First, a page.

Unit C is done!
…Well, mostly done, anyway.
After four ten-centimeter levels, a good ten or so probe tests, and our final two levels only producing about seven nails and two tiny glass shards its been determined that unit C is now sterile (that means we’ve gone through all the cultural material and it’s just undisturbed sand now). So now we’re going to be finishing up our final tasks for this last level and the things we need to do to close a unit before we’ll be switching to a new unit, unit D, on the far side of units A and B from where we are now.
Some of our final tasks for closing the unit involve cleaning up the floor of any loose dirt one more time and giving our North and West walls a very thorough clean (trimming roots, making sure it is as smooth and vertical as possible, etc) so we can take pictures and make profile maps of the stratigraphy of the walls.
Closing a unit also often includes back-filling the opening but we won’t be doing that this time. IPF has been kind enough to offer to back-fill the entire site when we’re finished since there are so few of us on such a short project and such a large area needs to be backfilled. Since the placement of unit C is conveniently close to the other units we will screening into it instead once it’s finished. This means that the excess dirt that would just go to the back-fill piles for IPF to deal with (after we’ve carefully removed any artifacts) will fall into the unit itself instead which should make a little less work for the back-filling crew. It also means that we won’t be carrying buckets of dirt up and down the stairs around the edges of the excavations to the screens which should make screening the dirt a little faster (not to mention easier in this heat we’ve been having).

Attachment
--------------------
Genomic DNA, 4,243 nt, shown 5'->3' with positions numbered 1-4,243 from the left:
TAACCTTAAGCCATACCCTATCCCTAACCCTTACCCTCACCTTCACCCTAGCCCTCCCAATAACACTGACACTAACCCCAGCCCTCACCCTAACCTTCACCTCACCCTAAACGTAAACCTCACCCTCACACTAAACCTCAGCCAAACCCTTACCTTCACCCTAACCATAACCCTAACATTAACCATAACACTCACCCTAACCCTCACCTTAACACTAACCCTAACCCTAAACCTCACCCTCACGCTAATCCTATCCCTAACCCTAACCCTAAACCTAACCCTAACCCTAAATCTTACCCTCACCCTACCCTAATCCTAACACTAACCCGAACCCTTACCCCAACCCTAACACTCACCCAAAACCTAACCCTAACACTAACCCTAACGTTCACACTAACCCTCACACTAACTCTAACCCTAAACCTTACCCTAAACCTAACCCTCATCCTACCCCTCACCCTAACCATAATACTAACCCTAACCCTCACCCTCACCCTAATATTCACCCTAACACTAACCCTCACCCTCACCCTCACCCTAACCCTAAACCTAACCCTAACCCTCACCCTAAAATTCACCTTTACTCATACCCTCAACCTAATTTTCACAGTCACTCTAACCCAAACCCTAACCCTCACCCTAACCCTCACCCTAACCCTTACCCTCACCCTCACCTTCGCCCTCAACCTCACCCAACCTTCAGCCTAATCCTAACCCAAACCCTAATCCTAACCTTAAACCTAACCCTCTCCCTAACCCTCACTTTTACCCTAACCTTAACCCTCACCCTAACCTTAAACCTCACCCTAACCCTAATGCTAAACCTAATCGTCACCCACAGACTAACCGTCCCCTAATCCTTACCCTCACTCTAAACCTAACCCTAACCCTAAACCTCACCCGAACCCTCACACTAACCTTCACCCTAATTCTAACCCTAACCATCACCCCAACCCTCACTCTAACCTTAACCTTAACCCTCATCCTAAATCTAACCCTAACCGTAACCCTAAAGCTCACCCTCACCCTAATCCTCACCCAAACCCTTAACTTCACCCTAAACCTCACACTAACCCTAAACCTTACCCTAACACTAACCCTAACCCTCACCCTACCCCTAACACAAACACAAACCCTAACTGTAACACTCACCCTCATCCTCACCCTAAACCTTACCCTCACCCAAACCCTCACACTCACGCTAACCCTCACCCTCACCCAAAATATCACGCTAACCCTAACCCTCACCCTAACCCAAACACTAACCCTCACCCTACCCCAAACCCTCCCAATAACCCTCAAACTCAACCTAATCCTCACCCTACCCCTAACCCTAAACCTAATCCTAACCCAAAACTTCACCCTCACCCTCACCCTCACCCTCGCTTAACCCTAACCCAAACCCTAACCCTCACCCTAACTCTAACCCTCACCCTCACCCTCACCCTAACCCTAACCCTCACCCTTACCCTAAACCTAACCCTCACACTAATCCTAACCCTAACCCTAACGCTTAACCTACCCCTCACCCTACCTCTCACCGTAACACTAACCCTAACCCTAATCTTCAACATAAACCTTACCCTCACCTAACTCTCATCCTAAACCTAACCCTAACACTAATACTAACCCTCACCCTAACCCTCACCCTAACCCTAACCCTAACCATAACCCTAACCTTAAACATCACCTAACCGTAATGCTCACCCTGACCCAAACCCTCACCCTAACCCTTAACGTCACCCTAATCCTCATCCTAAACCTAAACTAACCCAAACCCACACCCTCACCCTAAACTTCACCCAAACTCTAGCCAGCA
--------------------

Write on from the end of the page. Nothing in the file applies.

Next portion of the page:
It’s only been about two weeks but closing unit C still seems a little bitter sweet. The new unit should be inside the actual Station Terrace building, based on what was found during last year’s excavations, and should hopefully have a greater wealth of information for us to find, after all, the field crew found a really cool cow scapula just while removing the three feet of overburden to bring it down to the same level as the rest of the site.
On the other hand, unit C has been Jerica and I’s primary focus since the beginning and to leave behind the very visible progress we’ve made for a whole, untouched (apart from when the field crew removed the majority of the overburden) unit seems like a bit of a set back but it should be fun nonetheless and with the amount of trouble we had getting to grips with the way the unit borders need to be laid out initially, I’m sure it will be helpful for us to get to go through the process of setting the unit up from start to finish again (hopefully in fewer than five tries this time).